At least that’s what I’ve learned as I’m constantly humbled over and over again. I tell myself not to expect to communicate and be as comfortable in Spanish as I would in English. Because it’s an entirely unjust comparison.

With that freedom of mind I forgive myself if I don’t quite catch what’s been said. I ask people to repeat. I ask stupid questions. I care less about pronouncing everything correctly and have trained myself to be grateful for (and even crave) corrections.

Structure first begins with the mind. With telling your ego to get out the way. With accepting you have to fail over and over again in order to learn. It only later gets physical.

Which leads me on to schools. Which, for me at least, I wish I’d done sooner. Because learning on your own in your room can be isolating. And after switching to doing courses at International House (where I did a DELE B2 preparation course) and then doing a whole term at the Escuela Oficial de Idiomas (whose matriculation is so ridiculously cheap I’d recommend it to everyone) my level really shot up.

Studying in these places gave me more motivation. It also made me diligent in getting assignments done, helped me make social connections with other students where Spanish was our common language and also enabled me to maintain the consistency of learning where other times, especially abroad, I struggled.

Attending a school meant I couldn’t leave Spain. Attending a school meant I had to study to stay up to speed with what was happening in the classroom. Attending the school out of my own pocket made me want to get the most out of it.

Starting over I’d have hunted down a cheap school much earlier on in the process.

Discipline and Confidence

Discipline and confidence is fundamental to everything worth doing in life. My Spanish learning journey has taken as long as it has primarily because of a lack of discipline and a shortage of confidence.

Discipline means building habits and being unrelenting in terms of seeing things through. That means consistently studying a little each day. Consistent meaning consistent. Never wavering. Never faltering.

Starting this journey again I’d be more adherent to systems. Listening to the news everyday without fail. Doing grammar exercises. Reading a certain chunk of a book. Doing things to a timer (so I don’t go overboard or get burned out). But doing them with consistency.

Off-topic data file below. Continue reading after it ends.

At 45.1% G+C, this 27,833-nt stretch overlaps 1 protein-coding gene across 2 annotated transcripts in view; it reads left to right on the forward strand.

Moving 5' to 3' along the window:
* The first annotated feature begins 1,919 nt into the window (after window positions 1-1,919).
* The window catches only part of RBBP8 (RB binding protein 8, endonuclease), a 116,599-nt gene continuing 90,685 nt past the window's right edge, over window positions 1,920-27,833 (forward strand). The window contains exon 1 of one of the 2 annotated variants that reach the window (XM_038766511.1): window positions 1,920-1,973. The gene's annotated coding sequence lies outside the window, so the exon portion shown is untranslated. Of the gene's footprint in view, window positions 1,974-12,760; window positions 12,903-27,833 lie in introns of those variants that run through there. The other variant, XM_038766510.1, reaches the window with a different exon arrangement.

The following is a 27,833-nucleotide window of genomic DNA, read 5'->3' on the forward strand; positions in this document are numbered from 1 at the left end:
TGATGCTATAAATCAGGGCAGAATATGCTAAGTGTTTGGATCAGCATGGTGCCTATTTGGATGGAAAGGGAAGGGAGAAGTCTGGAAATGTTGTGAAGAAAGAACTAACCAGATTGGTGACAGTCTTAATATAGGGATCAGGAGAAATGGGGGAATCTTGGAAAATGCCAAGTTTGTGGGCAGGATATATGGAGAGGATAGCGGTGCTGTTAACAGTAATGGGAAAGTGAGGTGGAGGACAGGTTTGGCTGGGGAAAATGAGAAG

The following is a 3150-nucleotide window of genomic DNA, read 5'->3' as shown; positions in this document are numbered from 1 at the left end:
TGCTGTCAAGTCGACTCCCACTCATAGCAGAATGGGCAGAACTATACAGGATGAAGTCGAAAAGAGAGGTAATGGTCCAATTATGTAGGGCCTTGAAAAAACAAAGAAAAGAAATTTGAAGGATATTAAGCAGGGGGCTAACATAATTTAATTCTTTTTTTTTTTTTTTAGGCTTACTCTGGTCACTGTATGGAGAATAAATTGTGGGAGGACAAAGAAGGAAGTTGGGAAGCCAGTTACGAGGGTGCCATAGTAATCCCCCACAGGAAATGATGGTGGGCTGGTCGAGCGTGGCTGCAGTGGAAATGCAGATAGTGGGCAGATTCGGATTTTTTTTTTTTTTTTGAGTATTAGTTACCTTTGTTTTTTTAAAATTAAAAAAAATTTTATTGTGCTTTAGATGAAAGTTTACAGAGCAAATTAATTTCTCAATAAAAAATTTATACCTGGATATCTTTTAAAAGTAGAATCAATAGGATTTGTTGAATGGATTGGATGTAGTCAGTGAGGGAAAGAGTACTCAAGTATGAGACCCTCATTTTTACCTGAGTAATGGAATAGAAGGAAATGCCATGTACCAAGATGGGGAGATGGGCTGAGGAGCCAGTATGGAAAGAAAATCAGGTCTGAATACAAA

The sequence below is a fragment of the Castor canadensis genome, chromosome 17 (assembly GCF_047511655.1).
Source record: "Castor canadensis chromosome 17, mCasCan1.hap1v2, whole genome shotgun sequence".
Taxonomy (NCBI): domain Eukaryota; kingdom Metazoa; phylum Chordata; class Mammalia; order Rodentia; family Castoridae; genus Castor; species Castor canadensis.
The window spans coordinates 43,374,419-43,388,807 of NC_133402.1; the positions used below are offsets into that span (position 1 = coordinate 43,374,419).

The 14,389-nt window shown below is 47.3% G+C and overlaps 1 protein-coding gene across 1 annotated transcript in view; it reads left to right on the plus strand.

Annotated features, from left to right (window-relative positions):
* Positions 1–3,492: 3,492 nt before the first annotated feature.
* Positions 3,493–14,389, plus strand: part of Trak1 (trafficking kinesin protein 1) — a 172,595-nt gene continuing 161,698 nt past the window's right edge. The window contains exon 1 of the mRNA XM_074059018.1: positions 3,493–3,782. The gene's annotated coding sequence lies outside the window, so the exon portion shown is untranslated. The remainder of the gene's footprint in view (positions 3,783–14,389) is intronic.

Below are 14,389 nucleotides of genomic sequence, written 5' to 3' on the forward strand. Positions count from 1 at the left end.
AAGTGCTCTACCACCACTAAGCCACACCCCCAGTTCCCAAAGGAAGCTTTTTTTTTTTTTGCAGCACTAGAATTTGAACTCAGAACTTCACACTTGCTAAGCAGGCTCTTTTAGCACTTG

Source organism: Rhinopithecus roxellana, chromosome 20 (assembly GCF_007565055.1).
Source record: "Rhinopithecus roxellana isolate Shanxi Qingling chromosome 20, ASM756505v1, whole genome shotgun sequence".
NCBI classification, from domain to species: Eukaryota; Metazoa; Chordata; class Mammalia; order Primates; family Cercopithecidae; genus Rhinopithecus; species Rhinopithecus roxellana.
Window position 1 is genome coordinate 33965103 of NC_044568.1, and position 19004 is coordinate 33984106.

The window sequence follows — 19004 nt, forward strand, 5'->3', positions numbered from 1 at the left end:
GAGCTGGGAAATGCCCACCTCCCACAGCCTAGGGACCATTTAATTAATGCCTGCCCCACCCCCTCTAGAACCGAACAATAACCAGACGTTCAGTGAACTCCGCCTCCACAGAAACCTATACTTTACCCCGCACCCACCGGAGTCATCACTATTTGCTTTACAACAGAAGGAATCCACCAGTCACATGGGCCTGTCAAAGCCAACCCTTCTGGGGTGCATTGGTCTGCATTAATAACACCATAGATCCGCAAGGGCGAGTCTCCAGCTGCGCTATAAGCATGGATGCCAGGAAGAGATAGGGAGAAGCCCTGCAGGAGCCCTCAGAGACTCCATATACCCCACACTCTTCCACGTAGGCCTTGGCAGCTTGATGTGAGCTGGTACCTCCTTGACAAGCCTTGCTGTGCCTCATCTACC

Your process is just a process if you don’t actually implement it. The difference between getting good at Spanish or not is deciding to commit to one and to take action immediately.

With discipline and adherence comes confidence. Knowing you’ve put the work in you’ll be more impelled to go speak to someone (keeping in mind that mistakes are necessary), write in the language or pick up a more challenging book.

Right now I push myself with novels I find listed on Spanish literature courses. To get to that point I had to read the whole Harry Potter series with the accompanying audiobooks. This dual reading-listening strategy really helped.

As for the study process I went through on route to passing my exams, I basically reduced it down to between four and five hours a day for the month leading up to the exams.

1 hour dedicated to writing. Copying model answers over and over again. Attempting my own and posting them up at iTalki for corrections.

1 hour dedicated to listening. Doing the audio exercises over at Ver-Taal. Listening (with no distractions) to the news. Watching YouTube commentators.

1 hour dedicated to reading. Novels combined with audiobooks. Isabel Allende. Gabriel Garcia Marquez. Translations of English-language books. Audible. Amazon Kindle.

1 hour dedicated to grammar. Going through exercises in Gramatica del Uso de Español and throwing the ones I got wrong into Anki.

Half an hour dedicated to Anki. Going through my massive deck. Adding new things.

A Finish Line

The final thing I’d add in attempting to tot up my experiences, successes and failures in learning Spanish is that of the importance of having a finishing line.

Now for me that finish line is ever shifting.

My most recent finish line came this month in passing the examinations of the advanced course I’ve been doing since February this year.

For now that’s enough. Hence why I feel largely comfortable sharing my knowledge here.

That’s not to say that it’ll forever stay that way though. Because one of the biggest things I’ve learned on this journey is simple.

I’ll never be happy with my progress or where I’m at.

I WILL always see room for improvement, ways to get better.

Maybe that means continuing to study and going in for the DELE C2 eventually. Maybe that means just carrying on my studies in my own way. I don’t know yet.

Learning to be comfortable with that has been possibly the trickiest lesson I’ve had to take on board these last five years.

But you absolutely need some kind of finish line for yourself. If only to pacify your mind and control your direction until you get there.

So pick your marker carefully.

I function well with exam titles and certificates because a piece of paper makes me feel validated.

Funny how it’s taken me five years to acknowledge.

Hopefully my experiences can help you on a similar journey.